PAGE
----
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Does neighbourhood identification buffer against the effects of socioeconomic disadvantage on self-harm?

McIntyre, Jason and Elahi, Anam and Latham, Cameron and Mullholland, Helen and Haines-Delmont, Alina and Saini, Pooja and Taylor, Peter J (2021) Does neighbourhood identification buffer against the effects of socioeconomic disadvantage on self-harm? Journal of Affective Disorders. ISSN 0165-0327

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Restricted to Repository staff only until 31 July 2022.
Available under License Creative Commons Attribution Non-commercial No Derivatives.

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Abstract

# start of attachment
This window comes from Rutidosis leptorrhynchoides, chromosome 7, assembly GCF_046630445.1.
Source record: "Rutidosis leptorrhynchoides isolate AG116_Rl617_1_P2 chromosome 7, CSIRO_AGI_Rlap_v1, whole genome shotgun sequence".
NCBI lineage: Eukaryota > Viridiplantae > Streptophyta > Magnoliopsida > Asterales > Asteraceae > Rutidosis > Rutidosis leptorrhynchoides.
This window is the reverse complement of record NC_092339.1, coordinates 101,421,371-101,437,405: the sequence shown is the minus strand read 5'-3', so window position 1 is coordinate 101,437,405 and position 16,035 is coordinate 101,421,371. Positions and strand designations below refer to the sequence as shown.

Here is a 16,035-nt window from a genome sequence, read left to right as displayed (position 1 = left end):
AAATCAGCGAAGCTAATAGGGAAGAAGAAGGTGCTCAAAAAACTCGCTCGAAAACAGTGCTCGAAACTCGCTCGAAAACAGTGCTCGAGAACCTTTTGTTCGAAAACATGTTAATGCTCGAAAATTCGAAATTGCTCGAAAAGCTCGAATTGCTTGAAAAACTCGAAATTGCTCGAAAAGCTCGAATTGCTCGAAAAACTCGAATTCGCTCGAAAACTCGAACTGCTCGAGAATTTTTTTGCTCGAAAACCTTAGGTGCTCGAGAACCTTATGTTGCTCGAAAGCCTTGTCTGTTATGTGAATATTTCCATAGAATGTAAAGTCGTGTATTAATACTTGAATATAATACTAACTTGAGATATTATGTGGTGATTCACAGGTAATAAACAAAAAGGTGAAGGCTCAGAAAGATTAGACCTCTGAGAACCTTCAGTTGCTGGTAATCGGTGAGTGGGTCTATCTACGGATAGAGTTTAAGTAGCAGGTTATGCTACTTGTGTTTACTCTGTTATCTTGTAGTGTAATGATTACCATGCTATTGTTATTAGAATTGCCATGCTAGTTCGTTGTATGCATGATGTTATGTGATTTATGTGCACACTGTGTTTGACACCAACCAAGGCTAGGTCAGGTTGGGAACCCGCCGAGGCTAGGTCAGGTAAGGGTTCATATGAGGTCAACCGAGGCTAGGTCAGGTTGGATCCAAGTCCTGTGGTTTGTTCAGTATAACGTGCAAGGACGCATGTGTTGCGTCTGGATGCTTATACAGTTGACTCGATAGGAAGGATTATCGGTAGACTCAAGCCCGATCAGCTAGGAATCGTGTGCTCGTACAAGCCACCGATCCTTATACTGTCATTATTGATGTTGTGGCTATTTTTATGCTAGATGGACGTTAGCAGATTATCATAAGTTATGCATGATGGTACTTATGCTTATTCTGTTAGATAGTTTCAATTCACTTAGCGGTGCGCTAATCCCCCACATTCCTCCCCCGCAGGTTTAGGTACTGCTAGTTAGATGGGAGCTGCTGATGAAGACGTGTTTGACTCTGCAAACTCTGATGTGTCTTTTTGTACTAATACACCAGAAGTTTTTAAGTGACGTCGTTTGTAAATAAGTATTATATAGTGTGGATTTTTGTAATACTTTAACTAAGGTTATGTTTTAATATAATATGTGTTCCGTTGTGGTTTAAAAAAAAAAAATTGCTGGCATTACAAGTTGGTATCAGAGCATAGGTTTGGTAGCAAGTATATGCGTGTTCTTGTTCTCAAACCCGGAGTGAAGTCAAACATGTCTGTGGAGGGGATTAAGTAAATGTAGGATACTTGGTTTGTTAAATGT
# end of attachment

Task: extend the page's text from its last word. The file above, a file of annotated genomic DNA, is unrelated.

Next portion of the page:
Background: Socioeconomic disadvantage and lack of group belonging (i.e., social identity) have been linked to poor mental health. However, no research has investigated the relationship between neighbourhood identity and self-harm, nor whether identifying with one's neighbourhood can mitigate the effects of economic stress on self-harm. Methods: Pre-registered secondary data analysis of a large (N = 3412) community health survey conducted in disadvantaged areas of North West England. Results: Despite the sample having a relatively high and therefore restricted level of disadvantage, individual and geographic indicators of disadvantage, as well as neighbourhood identification, were unique and strong predictors of self-harm thoughts and behaviours across several analyses. Specifically, experiencing disadvantage and disidentification predicted significantly higher odds of self-harm and self-harm thoughts. No consistent interactive effects emerged. Limitations: The cross-sectional design limits firm conclusions regarding causal effects of neighbourhood identity and disadvantage on self-harm. However, causal direction is supported by past research and theory. The data is self-report, which is subject to response bias. The sample was also recruited from a region of the UK with low numbers of residents from ethnic minority backgrounds. Conclusions: The results are consistent with past research indicating an association between social identity and better mental health, but for the first time extend these effects to self-harm. The findings demonstrate the importance of considering social and economic factors when attempting to prevent suicide and understand and treat self-harm thoughts.

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